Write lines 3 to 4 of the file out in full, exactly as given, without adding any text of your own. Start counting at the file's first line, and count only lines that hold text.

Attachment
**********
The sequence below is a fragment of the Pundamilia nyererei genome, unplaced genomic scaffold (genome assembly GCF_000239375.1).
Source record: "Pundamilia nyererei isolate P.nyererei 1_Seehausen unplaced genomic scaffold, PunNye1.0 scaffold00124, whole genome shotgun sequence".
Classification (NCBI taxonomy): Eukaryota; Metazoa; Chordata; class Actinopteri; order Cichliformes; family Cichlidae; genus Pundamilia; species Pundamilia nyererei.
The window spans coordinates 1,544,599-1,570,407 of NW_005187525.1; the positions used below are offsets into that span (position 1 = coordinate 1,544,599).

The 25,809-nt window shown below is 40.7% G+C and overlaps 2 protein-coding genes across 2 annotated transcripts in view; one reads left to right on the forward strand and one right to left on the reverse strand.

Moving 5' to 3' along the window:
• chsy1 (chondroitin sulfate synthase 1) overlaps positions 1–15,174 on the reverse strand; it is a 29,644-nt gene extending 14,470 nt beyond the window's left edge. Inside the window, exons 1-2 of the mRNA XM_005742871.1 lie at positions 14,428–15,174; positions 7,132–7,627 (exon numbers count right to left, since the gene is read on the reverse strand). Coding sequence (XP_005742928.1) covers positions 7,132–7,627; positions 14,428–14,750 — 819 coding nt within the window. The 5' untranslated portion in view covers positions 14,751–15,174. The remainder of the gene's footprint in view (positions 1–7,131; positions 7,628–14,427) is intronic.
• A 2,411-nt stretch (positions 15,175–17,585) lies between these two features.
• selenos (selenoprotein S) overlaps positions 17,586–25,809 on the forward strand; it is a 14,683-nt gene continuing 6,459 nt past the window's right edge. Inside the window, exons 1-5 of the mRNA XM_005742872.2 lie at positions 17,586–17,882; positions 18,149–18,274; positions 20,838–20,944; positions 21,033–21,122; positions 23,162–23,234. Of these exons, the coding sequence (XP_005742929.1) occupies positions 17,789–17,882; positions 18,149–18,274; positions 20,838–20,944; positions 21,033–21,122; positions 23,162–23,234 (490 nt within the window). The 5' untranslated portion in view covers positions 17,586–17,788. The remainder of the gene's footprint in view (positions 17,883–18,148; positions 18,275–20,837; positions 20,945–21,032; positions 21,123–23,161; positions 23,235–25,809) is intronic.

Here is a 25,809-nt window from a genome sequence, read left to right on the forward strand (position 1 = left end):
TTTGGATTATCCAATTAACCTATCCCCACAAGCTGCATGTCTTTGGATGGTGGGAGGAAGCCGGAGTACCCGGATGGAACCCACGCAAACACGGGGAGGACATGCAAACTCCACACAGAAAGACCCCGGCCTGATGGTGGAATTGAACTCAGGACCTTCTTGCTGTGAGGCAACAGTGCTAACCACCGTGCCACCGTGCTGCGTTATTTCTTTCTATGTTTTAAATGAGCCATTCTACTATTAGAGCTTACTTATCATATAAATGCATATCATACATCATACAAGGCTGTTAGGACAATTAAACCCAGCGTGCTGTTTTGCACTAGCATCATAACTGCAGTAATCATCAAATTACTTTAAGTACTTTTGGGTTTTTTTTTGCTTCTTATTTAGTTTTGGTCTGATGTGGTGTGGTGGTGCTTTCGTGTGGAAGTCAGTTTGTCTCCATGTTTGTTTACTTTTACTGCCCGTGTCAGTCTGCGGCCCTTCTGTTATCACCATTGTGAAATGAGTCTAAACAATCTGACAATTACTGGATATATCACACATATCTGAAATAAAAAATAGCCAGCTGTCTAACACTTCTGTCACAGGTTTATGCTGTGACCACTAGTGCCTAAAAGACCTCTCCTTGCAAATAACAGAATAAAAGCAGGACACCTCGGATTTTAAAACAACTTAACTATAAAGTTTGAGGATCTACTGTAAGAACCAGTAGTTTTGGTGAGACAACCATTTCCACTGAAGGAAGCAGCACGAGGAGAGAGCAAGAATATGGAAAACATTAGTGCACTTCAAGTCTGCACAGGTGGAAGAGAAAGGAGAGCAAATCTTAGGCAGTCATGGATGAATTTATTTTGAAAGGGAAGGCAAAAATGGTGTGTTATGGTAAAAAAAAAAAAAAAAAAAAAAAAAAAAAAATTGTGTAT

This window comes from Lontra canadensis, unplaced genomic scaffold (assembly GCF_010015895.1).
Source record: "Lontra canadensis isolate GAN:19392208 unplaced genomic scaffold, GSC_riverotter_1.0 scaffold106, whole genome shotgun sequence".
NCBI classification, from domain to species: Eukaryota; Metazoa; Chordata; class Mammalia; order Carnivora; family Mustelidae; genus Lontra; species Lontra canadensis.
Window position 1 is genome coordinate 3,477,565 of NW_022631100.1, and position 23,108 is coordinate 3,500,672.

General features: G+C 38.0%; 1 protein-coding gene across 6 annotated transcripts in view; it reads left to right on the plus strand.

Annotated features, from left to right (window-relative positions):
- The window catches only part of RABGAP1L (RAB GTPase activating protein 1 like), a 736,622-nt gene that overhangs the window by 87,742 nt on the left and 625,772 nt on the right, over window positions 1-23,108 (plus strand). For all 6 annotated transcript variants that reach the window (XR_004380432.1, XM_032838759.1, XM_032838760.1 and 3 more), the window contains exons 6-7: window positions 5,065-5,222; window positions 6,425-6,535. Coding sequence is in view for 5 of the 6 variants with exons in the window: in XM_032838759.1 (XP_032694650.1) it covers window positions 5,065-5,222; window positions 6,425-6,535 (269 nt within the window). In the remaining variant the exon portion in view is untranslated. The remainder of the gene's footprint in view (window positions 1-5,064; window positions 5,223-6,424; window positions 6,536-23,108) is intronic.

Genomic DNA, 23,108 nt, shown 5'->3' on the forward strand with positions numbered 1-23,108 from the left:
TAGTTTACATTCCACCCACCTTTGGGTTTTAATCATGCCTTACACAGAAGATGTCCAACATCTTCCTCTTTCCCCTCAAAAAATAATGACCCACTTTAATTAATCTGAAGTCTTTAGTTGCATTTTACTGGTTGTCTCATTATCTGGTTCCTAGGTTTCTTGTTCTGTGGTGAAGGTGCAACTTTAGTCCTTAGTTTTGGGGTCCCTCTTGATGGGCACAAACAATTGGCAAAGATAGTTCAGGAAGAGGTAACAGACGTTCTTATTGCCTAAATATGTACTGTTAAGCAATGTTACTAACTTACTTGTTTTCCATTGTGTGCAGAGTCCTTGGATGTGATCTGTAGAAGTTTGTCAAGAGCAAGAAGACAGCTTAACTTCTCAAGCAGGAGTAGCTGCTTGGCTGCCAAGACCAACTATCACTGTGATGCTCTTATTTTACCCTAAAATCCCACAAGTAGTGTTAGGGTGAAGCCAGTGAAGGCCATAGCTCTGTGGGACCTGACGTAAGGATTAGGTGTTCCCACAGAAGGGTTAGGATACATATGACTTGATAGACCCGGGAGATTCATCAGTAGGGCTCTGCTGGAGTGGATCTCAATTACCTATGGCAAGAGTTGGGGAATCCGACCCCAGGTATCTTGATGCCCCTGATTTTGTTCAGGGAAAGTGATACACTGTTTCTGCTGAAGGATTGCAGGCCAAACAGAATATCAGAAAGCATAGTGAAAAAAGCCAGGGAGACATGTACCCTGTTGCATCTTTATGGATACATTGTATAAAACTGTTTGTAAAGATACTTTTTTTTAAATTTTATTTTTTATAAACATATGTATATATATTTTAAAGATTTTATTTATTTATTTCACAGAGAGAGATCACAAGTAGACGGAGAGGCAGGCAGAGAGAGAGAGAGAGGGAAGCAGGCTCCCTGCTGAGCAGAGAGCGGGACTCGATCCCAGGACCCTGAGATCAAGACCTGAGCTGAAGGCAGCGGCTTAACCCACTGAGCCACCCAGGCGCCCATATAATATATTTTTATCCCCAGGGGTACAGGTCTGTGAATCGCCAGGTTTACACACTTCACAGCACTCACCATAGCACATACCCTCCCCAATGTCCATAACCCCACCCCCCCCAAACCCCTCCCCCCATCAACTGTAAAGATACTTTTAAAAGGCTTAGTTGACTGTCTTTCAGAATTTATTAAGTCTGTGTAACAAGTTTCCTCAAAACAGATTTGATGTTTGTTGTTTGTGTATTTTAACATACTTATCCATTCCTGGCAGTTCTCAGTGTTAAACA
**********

Classification (NCBI taxonomy): Eukaryota; Metazoa; Chordata; class Actinopteri; order Cichliformes; family Cichlidae; genus Pundamilia; species Pundamilia nyererei.
The window spans coordinates 1,544,599-1,570,407 of NW_005187525.1; the positions used below are offsets into that span (position 1 = coordinate 1,544,599).